MEPs put lunch before Climate Change

Vote on the Eickhout Report on emissions reductions postponed

Last Thursday (June 23rd) in a mini-plenary session in Brussels, the European parliament was due to vote on a proposal to increase the EU’s 2020 emissions reduction target from 20% to 30% — the Eickhout Report.  In London, the Coalition is committed to support the 30% figure (perhaps as a concession to the Lib-Dems).

Before the vote, those diligent folk at the Guardian — Fiona Harvey this time, not Leo Hickman — were on the e-mail to Tory MEPs asking how we were going to vote.  In fact we MEPs have always taken a pragmatic view of these issues.  Our current delegation leader Martin Callanan, a very sound man, sits on the environment committee, and as rapporteur was instrumental in getting a settlement on vehicle emissions which was tolerable to Rolls, Bentley, Jaguar and Land Rover.

My view is that I oppose all emissions restrictions.  Martin’s much more measured approach is that we are happy to support the 30% figure, just so long as the rest of the world gives the same commitment.  Until then, we vote NO.

The Guardian built up a story of a huge row between Cameron and his MEPs.  Downing Street enforcers were going to beat up on us.  But it didn’t look like that from our end.  There were a few amicable conversations with London in which each side understood the other’s position.

I had been asked to appear on the BBC’s Daily Politics Show on this issue, and had to duck out of voting for ten minutes to do so (missing a key vote on EU financial regulation, as it happened) to talk on camera.  They had tried to get a Minister to speak for the 30% policy, but had to settle for Duncan Hames, Lib-Dem MP for Chippenham.

Did I oppose 30% because of economic concerns, or because I didn’t believe in man-made climate change? asked Andrew Neil.  “Actually”, I replied, “because it’s bad for the environment”.

A 30% emissions target would drive up energy prices in the EU.  Jobs and production and investment would move out of the EU, and into other jurisdictions with lower environmental standards.  We’d replace a ton of CO2 in the UK with two tons in China.  That would do no one any good — except the Chinese.

Hames replied that I was way behind the curve, as (he said) I didn’t know about the huge investment the Chinese were making in renewables.  Oh yes I do, Duncan!  I didn’t get chance to come back on that one, but Andrew Neil made the point anyway.  The Chinese are indeed putting a big investment into renewables — so that they can sell PV systems to the gullible West.  For their own use, they’re building a new coal-fired power station every week, and no nonsense about carbon capture and storage.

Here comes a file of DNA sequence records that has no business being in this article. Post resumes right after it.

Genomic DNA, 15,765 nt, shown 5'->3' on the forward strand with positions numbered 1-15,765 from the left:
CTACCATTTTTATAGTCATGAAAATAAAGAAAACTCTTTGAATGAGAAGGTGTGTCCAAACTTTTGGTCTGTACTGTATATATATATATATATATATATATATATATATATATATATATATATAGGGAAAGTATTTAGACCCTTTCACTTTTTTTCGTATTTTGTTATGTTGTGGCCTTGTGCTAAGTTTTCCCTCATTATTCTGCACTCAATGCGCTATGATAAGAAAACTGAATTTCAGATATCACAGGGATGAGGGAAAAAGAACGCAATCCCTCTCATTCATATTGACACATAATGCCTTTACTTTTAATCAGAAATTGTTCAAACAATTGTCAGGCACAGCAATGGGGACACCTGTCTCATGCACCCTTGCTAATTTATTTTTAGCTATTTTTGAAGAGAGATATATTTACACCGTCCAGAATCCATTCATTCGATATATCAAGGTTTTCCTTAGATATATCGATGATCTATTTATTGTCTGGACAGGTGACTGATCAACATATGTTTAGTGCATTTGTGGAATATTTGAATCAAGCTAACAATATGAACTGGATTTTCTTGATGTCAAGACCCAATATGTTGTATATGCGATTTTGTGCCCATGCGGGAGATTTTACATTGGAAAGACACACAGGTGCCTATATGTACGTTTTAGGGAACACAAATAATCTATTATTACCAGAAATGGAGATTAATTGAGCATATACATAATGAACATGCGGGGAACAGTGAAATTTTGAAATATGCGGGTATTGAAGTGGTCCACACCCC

I pointed out that higher energy bills would drive a million more households into fuel poverty, and that pensioners would die — literally die of cold — because of our policies.  Hames flannelled on about something called “the green deal”, and insisted that energy prices were only going up because of global oil prices.  Again, Neil shot him down before I could get back.  “Global energy prices are going up, but renewables subsidies are driving them up even faster”.  Dead right.  Hames also tried to make a point about developing our green economy and creating green jobs, apparently unaware that a number of recent studies show that each “green job” destroys several real jobs in the real economy, and that green jobs tend to be short-lived.

Neil asked if I had been leant on by Downing Street enforcers.  I told him that I’d heard nothing from London, but would let him know if the position changed.  Then Joan Bakewell chipped in (she was there on a different topic).  Green policies were for the long term, she said, and we mustn’t be distracted by short-term impacts.  Paraphrase: if a few thousand more pensioners die of cold, it doesn’t matter too much.  And remember, Joan: if we don’t have a short term, we sure as hell won’t have a long term.

Joan Bakewell used to be the thinking man’s crumpet.  Now she seems to be the green zealot’s apologist.